This is compounded by the growing complexity of the data landscape. If you’ve got 7,000 databases, 15,000 applications and 50,000 developers who all need access to data, managing that complexity is effectively impossible with self-service access. You end up with slower processes, less effective people and failed initiatives that impact that bottom line.
Ability to manage, change and collaborate with data like code
DevOps was born out of a need for teams to better collaborate and manage the development and delivery of applications and digital services. One of the key technology enablers of the DevOps revolution was the ability to define alongside code the environments in which that code needed to be run. The revolution of infrastructure as code allowed teams to replace slow, error-prone, and inconsistent processes with rapid predictable deployments. This in turn enabled development and operations teams to collaborate more effectively, improving the feedback cycle and driving better outcomes for the business.
Like code, data is always changing. Production data changes, test data changes and so does the structure of data as you’re evolving applications and integrating data sources for analytics. Having the ability to understand how you adapt to those changes is critical here. How do you refresh the latest version to test a new code change? How do you bookmark the state, so you can share it with a different team member? How do you test changes to your data model against the data used to train the previous version?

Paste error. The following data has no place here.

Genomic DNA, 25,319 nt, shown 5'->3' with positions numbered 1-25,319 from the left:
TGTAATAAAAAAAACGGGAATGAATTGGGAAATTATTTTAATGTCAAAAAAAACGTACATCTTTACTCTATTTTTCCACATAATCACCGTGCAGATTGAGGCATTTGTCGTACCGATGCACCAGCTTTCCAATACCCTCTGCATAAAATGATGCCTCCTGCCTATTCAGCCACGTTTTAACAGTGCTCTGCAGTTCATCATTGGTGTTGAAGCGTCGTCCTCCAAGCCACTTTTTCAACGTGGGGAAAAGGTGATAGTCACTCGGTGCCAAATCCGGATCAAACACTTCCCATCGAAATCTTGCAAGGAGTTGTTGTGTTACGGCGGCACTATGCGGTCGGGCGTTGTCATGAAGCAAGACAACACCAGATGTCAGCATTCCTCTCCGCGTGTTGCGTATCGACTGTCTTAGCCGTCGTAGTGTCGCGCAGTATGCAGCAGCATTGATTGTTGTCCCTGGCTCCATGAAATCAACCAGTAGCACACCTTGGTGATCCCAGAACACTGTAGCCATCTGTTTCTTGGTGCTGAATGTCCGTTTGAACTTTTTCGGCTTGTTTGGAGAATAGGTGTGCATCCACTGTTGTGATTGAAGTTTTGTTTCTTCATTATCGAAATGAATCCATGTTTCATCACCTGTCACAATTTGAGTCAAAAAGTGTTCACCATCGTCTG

When users can’t access the right version of data for the task at hand, they turn to poor quality data and things break. When teams can’t easily share data to aid communication and collaboration, you end up with silos. And when changes are made within a silo, the rest of the world breaks.
Minimize governance and compliance risks
We live in an era of heightened data privacy concerns and ever-increasing regulation. Data breaches and privacy lapses can irreparably damage a brand, and regulatory fines can cripple the ability for to invest in necessary innovation. Companies can no longer play fast and loose with customer data, but the natural reaction - locking down access - only serves to put critical transformation initiatives at risk.
Securing data so only the right people have access is necessary but insufficient. Systems and people are not infallible, and the only way to empower users with the data they need is to proactively identify and mitigate risk within that data. By employing techniques, like data masking, to eliminate sensitive data, companies can confidently provide data to the teams and third-party partners that need it. Sophisticated data companies can rest easy knowing that the inevitable security lapse cannot possibly jeopardize customer data, safely avoiding media and regulatory backlash.
You can either be data-driven or perish. The old way is a patchwork of systems and manual processes that result in increased exposure to risk, disruptions amongst competing demands, failure to scale and slow time-to-market. Focusing on aligning the right people, process and technology around data, what we call DataOps, does the inverse. Successful DataOps drives revenue growth, higher customer retention and satisfaction, all while reducing cost and risk. When you’ve reached the the nirvana of a data-first enterprise, you’ll find yourself continually driving disruptive innovation that keeps you at the front the market and ahead of the competition.
Download “DataOps Lays the Foundations for Agility, Security and Transformation Change” analyst report to learn why your enterprise needs a DataOps strategy, not just more data people.